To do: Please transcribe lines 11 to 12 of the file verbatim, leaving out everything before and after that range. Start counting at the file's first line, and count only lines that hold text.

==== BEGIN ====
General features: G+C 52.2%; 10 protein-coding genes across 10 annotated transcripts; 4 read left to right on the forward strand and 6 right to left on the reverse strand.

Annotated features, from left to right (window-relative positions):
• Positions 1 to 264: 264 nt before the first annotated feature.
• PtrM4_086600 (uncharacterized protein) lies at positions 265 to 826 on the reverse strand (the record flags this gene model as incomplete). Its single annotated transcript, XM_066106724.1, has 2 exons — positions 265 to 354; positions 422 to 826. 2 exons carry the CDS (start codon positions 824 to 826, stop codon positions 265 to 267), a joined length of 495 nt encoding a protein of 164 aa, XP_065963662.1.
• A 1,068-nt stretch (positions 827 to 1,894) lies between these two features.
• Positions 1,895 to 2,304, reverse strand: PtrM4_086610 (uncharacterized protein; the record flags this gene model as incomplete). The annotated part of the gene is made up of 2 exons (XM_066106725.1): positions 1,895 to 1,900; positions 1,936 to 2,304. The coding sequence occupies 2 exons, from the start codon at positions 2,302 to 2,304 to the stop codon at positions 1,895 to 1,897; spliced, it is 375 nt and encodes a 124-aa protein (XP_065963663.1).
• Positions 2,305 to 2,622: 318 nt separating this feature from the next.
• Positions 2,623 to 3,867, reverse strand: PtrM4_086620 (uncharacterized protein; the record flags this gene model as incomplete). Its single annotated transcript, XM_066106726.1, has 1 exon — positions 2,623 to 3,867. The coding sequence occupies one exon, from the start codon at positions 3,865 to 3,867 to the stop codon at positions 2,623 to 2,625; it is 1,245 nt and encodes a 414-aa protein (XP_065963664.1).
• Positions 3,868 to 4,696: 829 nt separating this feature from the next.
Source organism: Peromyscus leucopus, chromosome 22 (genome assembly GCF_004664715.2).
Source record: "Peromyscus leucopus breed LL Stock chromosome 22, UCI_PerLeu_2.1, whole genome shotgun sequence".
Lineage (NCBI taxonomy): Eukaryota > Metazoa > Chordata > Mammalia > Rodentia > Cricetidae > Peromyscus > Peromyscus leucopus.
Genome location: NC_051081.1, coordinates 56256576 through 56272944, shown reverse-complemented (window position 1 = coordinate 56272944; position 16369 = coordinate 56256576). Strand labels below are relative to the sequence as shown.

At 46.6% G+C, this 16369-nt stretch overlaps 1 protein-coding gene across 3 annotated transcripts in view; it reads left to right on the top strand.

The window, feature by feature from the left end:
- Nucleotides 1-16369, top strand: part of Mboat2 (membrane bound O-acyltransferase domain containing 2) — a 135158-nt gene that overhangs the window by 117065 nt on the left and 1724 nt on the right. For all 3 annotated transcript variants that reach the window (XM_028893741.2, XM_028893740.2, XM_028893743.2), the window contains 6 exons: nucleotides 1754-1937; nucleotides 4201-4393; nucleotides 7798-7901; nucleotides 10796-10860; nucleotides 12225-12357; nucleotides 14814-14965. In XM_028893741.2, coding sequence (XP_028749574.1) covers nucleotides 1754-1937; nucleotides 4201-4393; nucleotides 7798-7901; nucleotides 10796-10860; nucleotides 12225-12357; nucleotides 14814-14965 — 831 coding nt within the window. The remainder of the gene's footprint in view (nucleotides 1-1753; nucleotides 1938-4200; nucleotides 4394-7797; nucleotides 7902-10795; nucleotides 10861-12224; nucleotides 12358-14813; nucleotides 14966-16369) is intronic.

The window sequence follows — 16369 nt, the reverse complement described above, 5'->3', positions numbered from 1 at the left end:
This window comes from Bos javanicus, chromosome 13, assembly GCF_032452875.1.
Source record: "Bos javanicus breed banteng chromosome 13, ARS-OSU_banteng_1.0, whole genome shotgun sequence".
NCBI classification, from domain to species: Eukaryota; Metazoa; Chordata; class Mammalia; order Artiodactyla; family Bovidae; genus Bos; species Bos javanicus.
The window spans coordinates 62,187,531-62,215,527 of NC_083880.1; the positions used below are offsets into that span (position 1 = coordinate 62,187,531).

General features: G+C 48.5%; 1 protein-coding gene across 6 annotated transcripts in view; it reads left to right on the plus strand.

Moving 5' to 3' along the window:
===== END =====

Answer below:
Source record: "Peromyscus leucopus breed LL Stock chromosome 22, UCI_PerLeu_2.1, whole genome shotgun sequence".
Lineage (NCBI taxonomy): Eukaryota > Metazoa > Chordata > Mammalia > Rodentia > Cricetidae > Peromyscus > Peromyscus leucopus.